Opening keynote 2019
19 June 2019 | 10:15-10:30 | KING WILLEM-ALEXANDER AUDITORIUM |
Consolidated programme 2019 overview
- Ms. Mona Keijzer, State Secretary for Economic Affairs and Climate Policy of the Netherlands
Ladies and gentlemen,
Welcome to the Netherlands. And welcome to The Hague.
Did you notice a salty smell this morning? A waft of fresh sea air?
It’s only a twenty-minute walk from here to the North Sea.
A stretch of water that, for many centuries, has connected the Netherlands with the rest of the world.
Looking out over the sea always gives you a feeling of freedom.
A breath of fresh air at the beach gives you new ideas.
And it also makes you daydream about what’s beyond the horizon.
Now I need to stop waxing lyrical about the sea.
Otherwise you’ll all get up and head to the beach!
But I do see great similarities between the vast expanse of the sea and the ever-expanding internet.
An idea I’ll return to shortly.
Ladies and gentlemen,
It’s such an honour to have all of you here in The Hague.
To listen, think and talk about partnerships in the digital age.
I’m delighted that my own ministry is the host of this year’s EuroDIG.
I hope that the concrete outcomes of this conference will resound in the global debate, in the form of ‘Messages from The Hague’.
The Netherlands stands for economic growth, digital security and freedom.
These values are very much in harmony with the spirit of EuroDIG: a multi-stakeholder platform that enables debate between representatives of governments, companies and civil society organisations.
In a little over a decade, EuroDIG has grown in scale, professionalism and importance.
In that same decade, the internet has come to pervade every aspect of our society.
Back in nineteen-eighty-eight, the Netherlands was the first European country and the second country in the world, after the United States, to connect to the free, open internet.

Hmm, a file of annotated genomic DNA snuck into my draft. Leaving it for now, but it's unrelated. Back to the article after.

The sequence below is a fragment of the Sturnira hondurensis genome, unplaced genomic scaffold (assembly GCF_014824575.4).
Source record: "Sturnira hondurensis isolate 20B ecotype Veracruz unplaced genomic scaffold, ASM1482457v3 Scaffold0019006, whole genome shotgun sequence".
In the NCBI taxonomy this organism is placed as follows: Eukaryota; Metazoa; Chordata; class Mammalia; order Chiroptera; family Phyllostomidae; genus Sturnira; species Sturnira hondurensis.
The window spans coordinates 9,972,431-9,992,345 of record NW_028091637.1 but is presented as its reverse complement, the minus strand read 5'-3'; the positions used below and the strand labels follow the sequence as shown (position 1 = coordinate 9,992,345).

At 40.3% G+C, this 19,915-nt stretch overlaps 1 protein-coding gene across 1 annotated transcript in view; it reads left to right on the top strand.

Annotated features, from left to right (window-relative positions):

On the one hand, that’s not so long ago. Considering the rapid progress the internet has seen since then.
On the other hand: nineteen-eighty-eight seems a lifetime ago.
Because this was also the last time that the Netherlands won the European Football Championship!
The men, that is.
Think about how much has changed since then.
We now get most of our news via the internet.
We share our precious moments on the internet.
And, increasingly, we’re dealing with the government on the internet, too.
Whether it’s applying for a permit or filing a tax return.
In fact, if you want to turn up the heating in your house, you don’t even have to be at home anymore.
One thing is clear: the internet is always evolving. And that’s also true for the rules and agreements relating to the internet.
They must be updated on a regular basis.
We constantly need to check whether current legislation is still sufficient to guarantee an open, secure and stable internet.
The underlying question of this year’s EuroDIG will be: who is in charge of the internet?
This discussion about the governance of the internet has a broad bandwidth.
Some people want to leave everything to the large range of stakeholders and believe they can arrange things from the bottom up.
Others want states to regulate the internet from the top down.
And in between these extremes, all kinds of positions are possible.
It’s no accident that EuroDIG has added the subtitle ‘Cooperating in the Digital Age’ this year.
Because cooperation is key.
After all, cooperation led to the birth of the internet.
And now that the internet has grown up, it’s becoming even clearer: cooperation is critical.
Many different actors keep the internet going: research institutes, standardisation and technical organisations, the business community, civil society, user organisations and governments.
But none of these parties have complete authority over the internet.
And none of them can substantially influence the way the internet works.
At least, that's how it should be.
The internet belongs to nobody and everybody at the same time. This makes the internet a fertile ground for creativity, free speech and flexible trade.
Cooperation is the very lifeblood of the Netherlands.
Did you get here via Schiphol Airport?
You may not be aware of it, but the airport lies three-point-four metres below sea level.
Like lots of other places in the western Netherlands.
The battle against water is at the very heart of Dutch identity. It’s not a battle you can win by working in isolation.
As early as the thirteenth century a unique local form of government emerged in the Netherlands: the water boards.
People needed to work together because it was in the public interest for everyone’s feet to stay dry.